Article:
This is Part 1 in a new creative project I'm working on looking at Australian Digital Media Strategy.
As every business owner knows the economic landscape has been rapidly altered after the stock market crash of last year - it's a bit like looking out the window after the Pearl Harbor attack - most of the destruction done, the full reverberating impact still too early to tell.
The old supply demand ratio and attitudes (including the much maligned Y-Gens) of the last twenty years has changed, as a result, new thought-models, approaches, attitudes and opportunities will surface and prosper.
In today's market Buyers are now back in full control - cash is scarce and surviving companies must actively compete. As a supplier you are either a commodity or added higher value - the middle ground will be flattened.
A contracting marketplace offers smart expanding companies the ability to increase market share as their competitors retreat and defend - head in sand, reactive.
From the laggard industrial manufacturing complex through the Information Economy we will move towards an Innovation/ Creative Economy
One of the biggest impacts will be on the media, advertising and the entertainment/ Internet video space (think how Ipods changed the music industry and how faster broadband wil impact video, film and television).
There will be an accelerated shift towards online video advertising and marketing away from conventional television, newspapers and magazines.
A great little video from PRBlogger
How PR works online
This then raises the question of who are Australia's most influential Internet users?
How would you create a list? Some initial thoughts...
A few of the people in the audience may have seen similar video overlay technology on some website in the US but will not of heard of the CLIVEvideo Project; what we are doing here in Oz nor the video functionality and production quality.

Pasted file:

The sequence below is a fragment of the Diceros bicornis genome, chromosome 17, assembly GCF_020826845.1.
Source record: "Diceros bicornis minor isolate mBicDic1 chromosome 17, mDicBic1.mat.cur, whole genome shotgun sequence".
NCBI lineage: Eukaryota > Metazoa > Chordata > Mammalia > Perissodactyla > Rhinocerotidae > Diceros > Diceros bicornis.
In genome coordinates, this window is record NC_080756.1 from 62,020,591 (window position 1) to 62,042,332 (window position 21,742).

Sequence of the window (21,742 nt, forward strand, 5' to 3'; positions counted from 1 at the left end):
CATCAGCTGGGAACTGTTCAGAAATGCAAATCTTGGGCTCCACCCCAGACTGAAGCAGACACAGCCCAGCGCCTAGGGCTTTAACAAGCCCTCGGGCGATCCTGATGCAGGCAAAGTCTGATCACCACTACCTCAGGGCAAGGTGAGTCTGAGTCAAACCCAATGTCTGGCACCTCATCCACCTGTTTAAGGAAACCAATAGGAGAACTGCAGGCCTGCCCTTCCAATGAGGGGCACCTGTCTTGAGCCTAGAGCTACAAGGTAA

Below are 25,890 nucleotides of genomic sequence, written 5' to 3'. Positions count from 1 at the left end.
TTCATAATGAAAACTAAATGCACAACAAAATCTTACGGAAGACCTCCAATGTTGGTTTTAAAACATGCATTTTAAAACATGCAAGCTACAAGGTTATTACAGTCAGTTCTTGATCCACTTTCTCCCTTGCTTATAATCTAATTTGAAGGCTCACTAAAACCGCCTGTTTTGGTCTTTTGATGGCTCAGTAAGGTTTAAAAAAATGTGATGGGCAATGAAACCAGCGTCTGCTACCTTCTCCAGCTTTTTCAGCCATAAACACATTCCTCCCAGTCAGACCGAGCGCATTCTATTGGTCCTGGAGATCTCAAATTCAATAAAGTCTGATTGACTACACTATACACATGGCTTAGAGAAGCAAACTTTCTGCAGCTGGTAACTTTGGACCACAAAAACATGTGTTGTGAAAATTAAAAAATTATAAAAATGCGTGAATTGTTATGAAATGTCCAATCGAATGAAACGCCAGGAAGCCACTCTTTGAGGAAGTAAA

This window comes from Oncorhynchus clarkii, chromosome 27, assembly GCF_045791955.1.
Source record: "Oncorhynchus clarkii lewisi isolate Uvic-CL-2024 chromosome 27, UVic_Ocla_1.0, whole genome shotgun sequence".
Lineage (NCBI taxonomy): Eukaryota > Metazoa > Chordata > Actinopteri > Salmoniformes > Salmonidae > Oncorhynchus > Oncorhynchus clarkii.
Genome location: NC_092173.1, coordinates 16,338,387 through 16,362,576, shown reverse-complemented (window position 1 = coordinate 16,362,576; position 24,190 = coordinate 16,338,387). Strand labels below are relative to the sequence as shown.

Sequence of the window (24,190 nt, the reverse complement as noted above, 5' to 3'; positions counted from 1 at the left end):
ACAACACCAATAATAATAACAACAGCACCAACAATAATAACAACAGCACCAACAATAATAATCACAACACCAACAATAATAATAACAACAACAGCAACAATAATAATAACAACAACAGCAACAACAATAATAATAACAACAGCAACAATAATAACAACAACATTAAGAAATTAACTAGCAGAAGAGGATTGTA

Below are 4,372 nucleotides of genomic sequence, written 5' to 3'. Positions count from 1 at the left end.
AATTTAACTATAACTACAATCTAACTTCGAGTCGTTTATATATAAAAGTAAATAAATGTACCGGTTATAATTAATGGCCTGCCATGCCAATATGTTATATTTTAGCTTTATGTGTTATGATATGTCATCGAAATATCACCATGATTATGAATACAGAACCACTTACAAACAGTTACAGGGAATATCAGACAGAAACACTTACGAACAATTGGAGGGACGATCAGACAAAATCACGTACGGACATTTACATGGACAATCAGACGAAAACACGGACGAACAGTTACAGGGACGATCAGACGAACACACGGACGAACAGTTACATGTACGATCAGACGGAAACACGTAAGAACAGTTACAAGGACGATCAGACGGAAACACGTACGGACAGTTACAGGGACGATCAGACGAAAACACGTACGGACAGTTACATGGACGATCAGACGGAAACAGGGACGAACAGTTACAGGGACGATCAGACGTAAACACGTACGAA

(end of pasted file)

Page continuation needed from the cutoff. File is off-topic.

Our part is pretty informal - the meet and greet during registration, the coffee breaks and after.
We'll run through the standard opening to get some Attention and Interest - through the features and then show a few customer examples. If you've already seen the maxys home page or CLIVEvideo home page you are already past that point.
Key point is to demonstrate CLIVE and how quick and easy it is for customers to engage- from 30 minutes in the studio and onto their website in a few days AND increased CTR performance and conversion.
From the speakers the key elements I'm interested to explore today are
Disruptive technologies and the "tsunamis of change".
Video and the Customer Engagement Process - from self publishing and user content creation to professional production
Quality rises to the top - what is the cost of quality?
Social sharing of video content eg Twitter/ Facebook and syndication models.
I've embedded this Meebo chatroom for today - come and join us around 4.30PM AEST.
A long time ago, well before the digital revolution, I used to shoot 35mm colour transparencies (slides) - usually Kodachrome 64 because it gave me beautiful colour saturation.
The reality is most of those photos still sit in their sleeves in my photo library folders in the office - only seen by maybe ten - twenty people in over twenty years of photography. The really good ones, maybe a dozen of them blown up and framed. I've never gotten around to scanning them all - maybe one day.
As an enthusiastic amateur photographer I took photos but I never really got into it in a big way - never really properly understood all the technical stuff like depth of field, f-stops, lighting and composition stuff. If I liked the shot I'd shoot it and hope for the best.
When all my camera gear was stolen during the Sydney Olympics in 2000 I found it hard to spend money on stuff that was more self indulgent then practical.
For the next five years I carried around a little $150 snappy.
Anyway, during that time digital photography dramatically improved and a couple of years ago I bought my first digital SLR camera - an Olympus E-330, and then not much after that a Flickr membership. The digital photographic journey had begun.
Today, nearly two years to the day - one of the first photos I took - of my dog Basil the Bull Mastiff sitting sadly in his kennel passed 10,000 views on Internet photo sharing service Fickr.
I remember the shoot - it was the day before my birthday and Kim and I were flying to Bali for a well earned holiday - I was still trying to work out which buttons to push.
In reflection it's amazing how fast technology has moved in those two years; how much my life has changed and how, through moving into the digital photographic world I found a new passion for my photography.
Still as always, so much to learn but more importantly, how your photos and images can make someone smile or think - all good.